Cone of Apollonius: Slicing a cone with a plane will produce the famous curves known as the conic sections.


Cone of Apollonius: Slicing a cone with a plane will produce the famous curves known as the conic areas.


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30 Comments

  1. Maybe I’m not a smart man, and so maybe I’m not getting this, but what is this educating me with?

    You tear a chunk out of a cone, slap it on its side and what?

    Is this video showing me the relationship between a cone and shapes? Or specially what shapes mean what (and the cone is incidental)?

    I’m sure these have obvious answers when you’re already mathematically minded, but pretty shapes aside, i have no idea what I’m looking at

  2. Well, there are actually *two* cones. Without the second one, it’s not immediately obvious what the difference between the parabola and the hyperbola is.

  3. If you slice it straight down the middle, do you get a triangle? And if so, why do we not consider a triangle as a conic section?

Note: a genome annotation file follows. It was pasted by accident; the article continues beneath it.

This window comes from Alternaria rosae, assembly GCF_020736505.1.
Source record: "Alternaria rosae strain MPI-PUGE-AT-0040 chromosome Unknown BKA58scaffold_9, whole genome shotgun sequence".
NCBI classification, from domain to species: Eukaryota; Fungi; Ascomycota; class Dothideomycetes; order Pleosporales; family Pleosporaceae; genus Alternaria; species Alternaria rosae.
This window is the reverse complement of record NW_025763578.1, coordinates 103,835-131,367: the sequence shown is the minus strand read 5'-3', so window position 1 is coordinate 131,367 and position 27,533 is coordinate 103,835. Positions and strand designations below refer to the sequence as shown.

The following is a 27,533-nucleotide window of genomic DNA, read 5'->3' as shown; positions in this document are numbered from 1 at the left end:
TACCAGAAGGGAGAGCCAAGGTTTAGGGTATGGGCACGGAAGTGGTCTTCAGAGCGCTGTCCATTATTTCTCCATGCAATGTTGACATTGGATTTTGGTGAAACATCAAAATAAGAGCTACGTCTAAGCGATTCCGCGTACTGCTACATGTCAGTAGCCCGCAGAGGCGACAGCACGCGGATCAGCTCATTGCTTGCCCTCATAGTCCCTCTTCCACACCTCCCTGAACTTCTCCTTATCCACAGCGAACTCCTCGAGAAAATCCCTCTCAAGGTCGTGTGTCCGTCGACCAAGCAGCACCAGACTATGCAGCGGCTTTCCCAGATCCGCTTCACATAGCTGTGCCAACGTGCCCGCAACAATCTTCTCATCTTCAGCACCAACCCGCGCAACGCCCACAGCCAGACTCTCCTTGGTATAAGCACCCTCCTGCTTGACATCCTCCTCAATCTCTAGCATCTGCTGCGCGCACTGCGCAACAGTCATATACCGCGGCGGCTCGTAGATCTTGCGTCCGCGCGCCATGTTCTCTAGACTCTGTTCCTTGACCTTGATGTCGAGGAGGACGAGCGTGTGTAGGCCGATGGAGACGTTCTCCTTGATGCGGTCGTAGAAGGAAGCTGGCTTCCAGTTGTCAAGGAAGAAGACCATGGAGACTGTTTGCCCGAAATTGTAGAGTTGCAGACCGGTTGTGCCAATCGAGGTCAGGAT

4. What a trash post, I did not see a plane crash into that cone to “slice” it. Probably would have been better using a helicopter.

  5. This was by far my worst math class in college. Honors level freshman course with a prof that sucked, don’t remember anything at all from it except the integrals get nasty.

  6. Don’t show this to Ben or he’ll have to redo the Cones of Dunshire and find a way to implement this new conical technology.

  7. All I remember about an ENTIRE year of high school math was the math teacher’s running joke….”What’s a parabola?……2 bola.”

  8. One of my students made a 3D printed model of this using the equations for the curves, I probably have the stl file somewhere.

  9. I’m still traumatized from having to hand draw those shapes generated by a sliced cone. Descriptive geometry was taught in architecture school in the pre digital era.

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